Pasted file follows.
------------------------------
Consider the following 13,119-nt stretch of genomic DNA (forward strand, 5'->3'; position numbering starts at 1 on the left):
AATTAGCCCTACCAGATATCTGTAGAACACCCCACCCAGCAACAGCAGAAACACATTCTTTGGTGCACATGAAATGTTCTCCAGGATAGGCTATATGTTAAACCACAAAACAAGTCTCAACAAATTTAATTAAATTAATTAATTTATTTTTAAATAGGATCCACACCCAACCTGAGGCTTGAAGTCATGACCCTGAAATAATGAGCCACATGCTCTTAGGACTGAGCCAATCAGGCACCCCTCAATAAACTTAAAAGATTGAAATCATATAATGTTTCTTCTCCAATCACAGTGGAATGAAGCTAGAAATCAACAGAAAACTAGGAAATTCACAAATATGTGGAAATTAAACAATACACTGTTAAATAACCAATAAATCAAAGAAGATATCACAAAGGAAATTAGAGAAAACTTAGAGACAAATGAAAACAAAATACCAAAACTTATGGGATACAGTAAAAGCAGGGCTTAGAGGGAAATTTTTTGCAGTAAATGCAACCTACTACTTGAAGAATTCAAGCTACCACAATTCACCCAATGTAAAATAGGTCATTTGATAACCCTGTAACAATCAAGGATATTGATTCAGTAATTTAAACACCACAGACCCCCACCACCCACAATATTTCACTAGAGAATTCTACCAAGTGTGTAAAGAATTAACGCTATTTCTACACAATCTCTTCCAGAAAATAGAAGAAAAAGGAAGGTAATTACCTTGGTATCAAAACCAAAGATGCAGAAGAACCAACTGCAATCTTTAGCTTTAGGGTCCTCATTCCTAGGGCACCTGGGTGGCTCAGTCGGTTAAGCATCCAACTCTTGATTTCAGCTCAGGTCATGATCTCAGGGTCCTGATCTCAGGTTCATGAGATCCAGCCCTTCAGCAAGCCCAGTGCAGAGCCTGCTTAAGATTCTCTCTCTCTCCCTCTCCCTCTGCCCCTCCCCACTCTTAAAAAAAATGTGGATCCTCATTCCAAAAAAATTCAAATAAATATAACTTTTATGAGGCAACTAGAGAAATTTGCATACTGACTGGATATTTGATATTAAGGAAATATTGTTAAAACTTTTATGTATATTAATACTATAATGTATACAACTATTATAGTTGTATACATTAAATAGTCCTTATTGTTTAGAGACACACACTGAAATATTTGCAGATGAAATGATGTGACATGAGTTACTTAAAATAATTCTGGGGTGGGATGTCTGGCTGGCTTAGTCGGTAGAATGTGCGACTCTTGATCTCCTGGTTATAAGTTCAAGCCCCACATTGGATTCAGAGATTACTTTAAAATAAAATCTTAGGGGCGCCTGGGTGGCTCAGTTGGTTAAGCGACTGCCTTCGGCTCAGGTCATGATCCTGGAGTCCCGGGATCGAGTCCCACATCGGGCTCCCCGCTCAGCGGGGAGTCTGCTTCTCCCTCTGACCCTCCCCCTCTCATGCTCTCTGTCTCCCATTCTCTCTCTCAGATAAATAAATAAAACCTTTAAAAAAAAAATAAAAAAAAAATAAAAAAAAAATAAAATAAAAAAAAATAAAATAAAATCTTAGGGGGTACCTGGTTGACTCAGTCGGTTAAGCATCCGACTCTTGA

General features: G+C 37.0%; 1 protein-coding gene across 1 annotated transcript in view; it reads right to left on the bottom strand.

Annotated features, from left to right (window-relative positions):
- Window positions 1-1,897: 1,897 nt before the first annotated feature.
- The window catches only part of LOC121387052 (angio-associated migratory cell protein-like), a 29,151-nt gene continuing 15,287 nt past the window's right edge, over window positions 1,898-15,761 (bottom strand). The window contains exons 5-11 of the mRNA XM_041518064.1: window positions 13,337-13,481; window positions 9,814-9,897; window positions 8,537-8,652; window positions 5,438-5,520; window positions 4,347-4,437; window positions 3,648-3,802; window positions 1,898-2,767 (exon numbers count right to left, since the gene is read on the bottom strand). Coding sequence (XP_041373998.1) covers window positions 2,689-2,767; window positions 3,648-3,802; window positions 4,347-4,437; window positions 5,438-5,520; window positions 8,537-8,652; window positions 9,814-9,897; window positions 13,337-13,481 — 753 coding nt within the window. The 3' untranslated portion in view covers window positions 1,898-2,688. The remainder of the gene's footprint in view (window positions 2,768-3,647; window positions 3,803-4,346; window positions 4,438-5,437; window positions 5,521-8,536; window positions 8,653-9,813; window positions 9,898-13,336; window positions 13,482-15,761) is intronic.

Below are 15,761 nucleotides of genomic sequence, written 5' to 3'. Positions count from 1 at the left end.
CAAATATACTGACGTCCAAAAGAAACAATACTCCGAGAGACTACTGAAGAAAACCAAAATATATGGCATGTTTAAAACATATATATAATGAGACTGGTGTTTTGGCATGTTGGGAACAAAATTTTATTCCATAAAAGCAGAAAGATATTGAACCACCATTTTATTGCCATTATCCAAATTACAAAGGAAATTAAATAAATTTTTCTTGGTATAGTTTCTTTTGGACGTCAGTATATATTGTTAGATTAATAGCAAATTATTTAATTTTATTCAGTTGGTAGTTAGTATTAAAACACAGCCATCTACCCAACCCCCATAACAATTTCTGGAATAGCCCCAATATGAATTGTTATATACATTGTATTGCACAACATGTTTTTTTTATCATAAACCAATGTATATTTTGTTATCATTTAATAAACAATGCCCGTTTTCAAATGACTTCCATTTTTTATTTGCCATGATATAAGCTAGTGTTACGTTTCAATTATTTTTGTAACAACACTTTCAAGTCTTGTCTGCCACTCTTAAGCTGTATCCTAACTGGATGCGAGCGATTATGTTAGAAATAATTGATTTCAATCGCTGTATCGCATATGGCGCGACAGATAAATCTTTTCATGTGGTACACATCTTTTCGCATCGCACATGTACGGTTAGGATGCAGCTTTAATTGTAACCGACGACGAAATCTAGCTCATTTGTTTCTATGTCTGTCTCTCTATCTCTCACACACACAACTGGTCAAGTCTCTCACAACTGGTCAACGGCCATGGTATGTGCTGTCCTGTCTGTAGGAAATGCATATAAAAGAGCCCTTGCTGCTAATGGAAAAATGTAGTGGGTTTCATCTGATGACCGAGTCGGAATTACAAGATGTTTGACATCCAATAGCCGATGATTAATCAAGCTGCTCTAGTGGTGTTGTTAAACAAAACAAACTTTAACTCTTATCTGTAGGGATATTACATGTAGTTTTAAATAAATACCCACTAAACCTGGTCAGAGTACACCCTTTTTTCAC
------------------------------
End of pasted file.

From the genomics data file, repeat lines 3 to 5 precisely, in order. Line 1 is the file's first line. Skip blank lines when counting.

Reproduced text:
General features: G+C 37.0%; 1 protein-coding gene across 1 annotated transcript in view; it reads right to left on the bottom strand.

Annotated features, from left to right (window-relative positions):
- Window positions 1-1,897: 1,897 nt before the first annotated feature.